Q. One of my business partners just died, and I’d like to run an In Memoriam ad in the newspaper and an industry trade magazine. What is a suitable In Memoriam message? I’ve never written one before.

Few of us have. Yet there are occasions in business or professional life when an In Memoriam ad or notice is appropriate to acknowledge the death of a principal, employee, colleague, customer or client, supplier or consultant and honor his/her memory in public. Virtually every issue of my own professional magazine contains one or more In Memoriams. You can choose from a number of approaches, depending on how formal or expressive you want to be. The simplest and easiest format is a bordered “box” headed “In Memoriam” or “In Memory of” or “In Loving Memory” and followed by the deceased’s name and dates of birth and death, as in: 

In Memoriam

Peter J. Mitchell



The name of your firm, company, or organization would appear at the bottom of the ad. I think it’s hard to beat the quiet dignity of that model. But if it seems too stark to you, you can add words like “Rest in Peace” above or below. Another option is "Burns & Brackett mourns the death of its founder John H. Roth" or similarly "Burns & Brackett announces the passing of its founder John H. Roth." 


Some ads also include a line or two descriptive of (or relevant to) the deceased, such as “Beloved partner, friend and humanitarian” or “Colleague, friend and leader.” In some cases the person’s title, such as “President and Co-founder of Smith & Co.,” is included, as well.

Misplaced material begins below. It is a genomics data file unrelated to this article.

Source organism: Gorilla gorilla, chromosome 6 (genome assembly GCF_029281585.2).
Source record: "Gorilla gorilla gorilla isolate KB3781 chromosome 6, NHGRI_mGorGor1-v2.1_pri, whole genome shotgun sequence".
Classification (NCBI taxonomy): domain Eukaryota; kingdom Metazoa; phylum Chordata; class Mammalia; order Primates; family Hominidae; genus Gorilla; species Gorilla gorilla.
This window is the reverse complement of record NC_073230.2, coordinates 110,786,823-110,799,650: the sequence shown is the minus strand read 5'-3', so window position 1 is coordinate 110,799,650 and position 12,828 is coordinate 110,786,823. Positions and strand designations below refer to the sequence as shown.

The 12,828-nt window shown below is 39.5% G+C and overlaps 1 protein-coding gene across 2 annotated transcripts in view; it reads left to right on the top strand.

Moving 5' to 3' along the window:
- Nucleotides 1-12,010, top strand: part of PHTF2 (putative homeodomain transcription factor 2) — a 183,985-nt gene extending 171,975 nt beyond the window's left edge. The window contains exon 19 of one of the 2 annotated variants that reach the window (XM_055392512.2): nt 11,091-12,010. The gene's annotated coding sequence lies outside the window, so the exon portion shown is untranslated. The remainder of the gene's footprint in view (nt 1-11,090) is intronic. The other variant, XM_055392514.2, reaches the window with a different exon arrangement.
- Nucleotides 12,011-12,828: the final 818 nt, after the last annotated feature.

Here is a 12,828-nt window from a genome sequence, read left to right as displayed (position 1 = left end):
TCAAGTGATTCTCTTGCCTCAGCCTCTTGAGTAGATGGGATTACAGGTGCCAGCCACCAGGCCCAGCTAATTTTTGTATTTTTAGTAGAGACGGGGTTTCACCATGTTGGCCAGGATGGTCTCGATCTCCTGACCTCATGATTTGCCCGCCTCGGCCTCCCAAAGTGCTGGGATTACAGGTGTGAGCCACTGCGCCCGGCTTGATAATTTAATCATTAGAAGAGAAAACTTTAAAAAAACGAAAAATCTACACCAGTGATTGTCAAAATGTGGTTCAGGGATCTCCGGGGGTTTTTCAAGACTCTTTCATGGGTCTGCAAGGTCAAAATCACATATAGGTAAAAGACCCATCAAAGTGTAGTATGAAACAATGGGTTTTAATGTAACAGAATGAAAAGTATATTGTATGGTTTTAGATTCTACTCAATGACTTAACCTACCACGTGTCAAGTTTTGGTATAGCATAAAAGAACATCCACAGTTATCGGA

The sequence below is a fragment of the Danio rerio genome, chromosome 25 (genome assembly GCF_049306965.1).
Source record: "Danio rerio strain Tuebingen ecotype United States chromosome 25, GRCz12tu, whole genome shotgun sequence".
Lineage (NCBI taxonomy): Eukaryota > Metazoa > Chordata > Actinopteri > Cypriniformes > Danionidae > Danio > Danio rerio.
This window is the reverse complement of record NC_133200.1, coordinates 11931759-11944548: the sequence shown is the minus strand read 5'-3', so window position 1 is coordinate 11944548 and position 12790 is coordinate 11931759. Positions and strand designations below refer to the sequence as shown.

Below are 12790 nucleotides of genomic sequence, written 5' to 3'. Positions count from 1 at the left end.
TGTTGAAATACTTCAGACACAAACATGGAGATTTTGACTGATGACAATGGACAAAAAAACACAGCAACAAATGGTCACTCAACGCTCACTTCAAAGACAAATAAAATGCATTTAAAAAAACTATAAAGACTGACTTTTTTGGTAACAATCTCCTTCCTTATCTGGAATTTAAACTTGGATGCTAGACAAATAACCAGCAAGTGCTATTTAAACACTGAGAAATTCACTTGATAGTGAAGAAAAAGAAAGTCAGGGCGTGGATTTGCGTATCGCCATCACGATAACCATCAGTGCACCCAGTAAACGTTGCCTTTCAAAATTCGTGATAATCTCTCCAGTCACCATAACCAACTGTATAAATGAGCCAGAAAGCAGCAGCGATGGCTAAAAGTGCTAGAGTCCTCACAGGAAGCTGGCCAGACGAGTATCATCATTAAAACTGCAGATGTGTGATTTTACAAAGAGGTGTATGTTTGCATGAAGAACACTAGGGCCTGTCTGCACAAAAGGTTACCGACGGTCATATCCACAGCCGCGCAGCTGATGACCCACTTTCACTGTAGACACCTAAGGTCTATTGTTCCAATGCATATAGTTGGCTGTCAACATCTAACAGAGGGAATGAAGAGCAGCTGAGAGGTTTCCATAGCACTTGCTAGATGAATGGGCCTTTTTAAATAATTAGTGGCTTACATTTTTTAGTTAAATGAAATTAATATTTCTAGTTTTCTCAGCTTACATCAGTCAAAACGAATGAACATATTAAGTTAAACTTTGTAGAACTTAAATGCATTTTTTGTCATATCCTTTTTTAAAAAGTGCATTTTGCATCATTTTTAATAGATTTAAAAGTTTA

If applicable, you can also mention a special accomplishment, such as “He changed an industry,” or “He made the world a better place.” A relevant quote can speak to the spirit or character of the person, as in “He always did the right thing.” You might choose a line or more of poetry. Or in some cases, the deceased’s own words can be powerful. For example, the late Steve Jobs said “Your time is limited, so don’t waste it living someone else’s life.” Of course, not every deceased has spouted memorable statements. And that’s what books of quotations are for. 


Be aware that rates, requirements and deadlines for In Memoriams vary from one publication to another. Check with the newspaper and magazine you have in mind.


If you have a question for Florence, please email her at fisaacs@florenceisaacs.com.


Florence Isaacs is the author of several books on etiquette, including My Deepest Sympathies: Meaningful Sentiments for Condolence Notes a.... She writes two advice blogs for Legacy.com: Sincere Condolences and Widow in the World, a new blog for bereaved spouses and partners.  


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